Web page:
What is your response when someone rudely cuts you off in traffic? How do you feel toward a bad-mannered waitress who spills your coffee? How easy is it to get frustrated with an impossible co-worker? I dare say that it is rather easy to pass judgments.
But would your feelings change if you knew that the reckless driver was a frantic mother rushing her sick baby to the hospital? Would you feel differently toward a waitress who you found out was holding down two jobs while trying to provide for three small children and a disabled husband? Would you view your co-worker with compassion if you learned that his beloved wife was recently diagnosed with terminal cancer?
So many times we go through life with fixed ideas about those around us. Our preconceived notions lead us to judge their behavior and circumstances. But judgments cease when we get a true glimpse into their lives. When we take the time to look past ourselves and listen to their pains and hurts, we are often faced with a stark reality. The reality is that until we have walked in their shoes we truly cannot understand.
I shared a few days ago about an upcoming movie, “A Walk in My Shoes.” Today I pre-screened the movie. It is the latest installment in Wal-Mart and Procter & Gamble’s Family Movie Night. Having seen their other two movies I expected the same, family friendly with no foul language and a standard plot. While I liked the other movies they were not overly dynamic. I would equate them to a “feel good” type of movie, not a “make a difference” movie. However, I was pleasantly surprised by “A Walk in My Shoes”. This movie makes you reflect upon your life, which in my opinion is always a good thing.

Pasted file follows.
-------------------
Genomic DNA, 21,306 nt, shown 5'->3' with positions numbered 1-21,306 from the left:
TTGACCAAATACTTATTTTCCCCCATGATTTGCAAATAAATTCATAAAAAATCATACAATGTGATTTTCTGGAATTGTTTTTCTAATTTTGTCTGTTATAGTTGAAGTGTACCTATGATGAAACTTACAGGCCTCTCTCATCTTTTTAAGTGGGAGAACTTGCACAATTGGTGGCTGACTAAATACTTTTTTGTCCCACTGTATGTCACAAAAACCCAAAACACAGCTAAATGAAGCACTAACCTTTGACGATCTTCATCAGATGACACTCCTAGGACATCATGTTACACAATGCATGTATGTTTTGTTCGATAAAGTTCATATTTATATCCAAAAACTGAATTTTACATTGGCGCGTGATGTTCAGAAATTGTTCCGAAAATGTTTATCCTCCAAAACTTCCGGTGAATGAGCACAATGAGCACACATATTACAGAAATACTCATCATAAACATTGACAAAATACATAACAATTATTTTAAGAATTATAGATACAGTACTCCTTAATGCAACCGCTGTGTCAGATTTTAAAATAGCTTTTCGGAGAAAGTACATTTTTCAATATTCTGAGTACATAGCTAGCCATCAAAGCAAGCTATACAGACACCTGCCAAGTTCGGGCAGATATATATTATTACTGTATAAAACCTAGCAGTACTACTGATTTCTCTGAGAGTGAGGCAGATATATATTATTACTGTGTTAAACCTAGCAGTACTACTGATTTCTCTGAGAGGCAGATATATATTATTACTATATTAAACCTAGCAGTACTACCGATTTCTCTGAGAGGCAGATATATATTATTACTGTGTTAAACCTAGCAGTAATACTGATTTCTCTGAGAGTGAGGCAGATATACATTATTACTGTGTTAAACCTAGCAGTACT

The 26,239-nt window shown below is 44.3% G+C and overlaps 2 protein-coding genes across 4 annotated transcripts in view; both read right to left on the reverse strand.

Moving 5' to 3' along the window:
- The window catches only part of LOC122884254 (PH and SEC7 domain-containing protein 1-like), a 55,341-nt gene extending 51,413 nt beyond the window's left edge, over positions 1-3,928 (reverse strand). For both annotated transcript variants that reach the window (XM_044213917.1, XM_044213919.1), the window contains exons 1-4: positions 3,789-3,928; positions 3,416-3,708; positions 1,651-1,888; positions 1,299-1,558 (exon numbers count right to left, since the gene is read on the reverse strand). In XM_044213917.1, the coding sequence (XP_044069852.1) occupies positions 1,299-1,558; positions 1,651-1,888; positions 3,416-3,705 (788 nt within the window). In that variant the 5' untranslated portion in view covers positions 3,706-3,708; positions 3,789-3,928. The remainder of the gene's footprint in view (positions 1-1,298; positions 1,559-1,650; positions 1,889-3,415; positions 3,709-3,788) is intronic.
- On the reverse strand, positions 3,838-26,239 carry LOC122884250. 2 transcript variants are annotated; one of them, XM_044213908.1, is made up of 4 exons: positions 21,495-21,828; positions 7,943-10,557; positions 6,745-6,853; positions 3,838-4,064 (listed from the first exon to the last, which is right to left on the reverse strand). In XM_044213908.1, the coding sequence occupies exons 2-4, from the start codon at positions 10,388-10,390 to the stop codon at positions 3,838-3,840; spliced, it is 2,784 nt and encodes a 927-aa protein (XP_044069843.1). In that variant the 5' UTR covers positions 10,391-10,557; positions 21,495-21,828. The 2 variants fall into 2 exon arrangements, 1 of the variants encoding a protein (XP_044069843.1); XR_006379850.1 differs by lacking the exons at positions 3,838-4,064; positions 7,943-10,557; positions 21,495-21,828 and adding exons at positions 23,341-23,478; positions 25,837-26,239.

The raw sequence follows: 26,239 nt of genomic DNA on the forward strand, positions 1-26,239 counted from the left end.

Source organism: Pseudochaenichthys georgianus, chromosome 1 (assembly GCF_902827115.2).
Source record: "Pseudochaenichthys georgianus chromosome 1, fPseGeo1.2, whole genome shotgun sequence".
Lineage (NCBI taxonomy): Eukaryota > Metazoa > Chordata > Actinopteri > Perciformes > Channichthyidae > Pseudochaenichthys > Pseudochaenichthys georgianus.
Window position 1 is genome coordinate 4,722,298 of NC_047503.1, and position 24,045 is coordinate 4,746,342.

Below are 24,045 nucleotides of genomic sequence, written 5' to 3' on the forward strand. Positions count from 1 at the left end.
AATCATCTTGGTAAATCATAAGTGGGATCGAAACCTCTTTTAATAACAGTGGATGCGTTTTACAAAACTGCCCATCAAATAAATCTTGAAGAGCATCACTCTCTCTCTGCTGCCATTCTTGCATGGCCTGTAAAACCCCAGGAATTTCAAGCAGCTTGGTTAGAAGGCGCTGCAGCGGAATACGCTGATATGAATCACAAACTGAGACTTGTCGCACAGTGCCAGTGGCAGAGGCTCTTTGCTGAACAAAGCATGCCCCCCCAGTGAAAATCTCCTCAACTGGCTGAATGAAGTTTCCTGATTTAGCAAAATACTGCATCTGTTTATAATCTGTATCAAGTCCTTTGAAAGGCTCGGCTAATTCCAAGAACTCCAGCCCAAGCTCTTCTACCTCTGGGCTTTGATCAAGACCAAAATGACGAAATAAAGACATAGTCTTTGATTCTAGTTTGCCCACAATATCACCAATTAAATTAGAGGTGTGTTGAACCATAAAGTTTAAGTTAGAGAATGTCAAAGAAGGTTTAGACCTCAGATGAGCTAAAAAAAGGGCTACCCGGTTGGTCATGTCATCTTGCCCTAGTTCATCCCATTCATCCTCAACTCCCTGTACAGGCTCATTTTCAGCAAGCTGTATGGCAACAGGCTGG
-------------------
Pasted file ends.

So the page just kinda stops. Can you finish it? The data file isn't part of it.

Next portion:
The story revolves around a high school teacher named Trish. She comes across as a self-centered business woman who is unresponsive to her husband and out of touch with her children. She is harsh toward a seemingly unmotivated student named Justin and judgmental toward his mother. After wrecking her car Trish wakes to find herself living the life of the same woman she rashly criticized, Justin’s mother, Cindy. In the midst of the story we also find Jake, a Marine who is painfully adjusting to civilian life and a mysterious stranger named Molly who disappears as quickly as she appears. While it is never spoken, we are left with the impression that Molly is an angel. Her mission is to teach Trish a valuable lesson in walking in someone elses shoes for a while.
My negative thoughts were few but still worth mentioning. First, as with the previous “Family Night” movies I notice the children in the films are very disrespectful toward their parents. This is clearly due to bad parenting and is never addressed. By the end of the movie the children’s attitudes change but what does not change is the fact that the issue of dishonor is not properly dealt with. Also, the movie is not a Christian film so as one could expect the music and clothing in the movie is secular.
While the movie is not Christian based there is a small reference to God when a boy asks, “Do you believe in God?” The answer is in the affirmative. He then says, “Where was God when my Dad died?” To which the response was given, “Right beside him.” On a positive note, I felt like the movie showed marriage and family in a very positive light as well as the military. The movie succeeds in realistically dealing with some tough issues like financial worries, being evicted, troubled families, war, and grief.
“A Walk in My Shoes” is a movie that I will watch again. It airs this Friday night on local NBC affiliates. You don’t want to miss it, but if you do, a special DVD release of the film is planned for Saturday at Wal-Mart.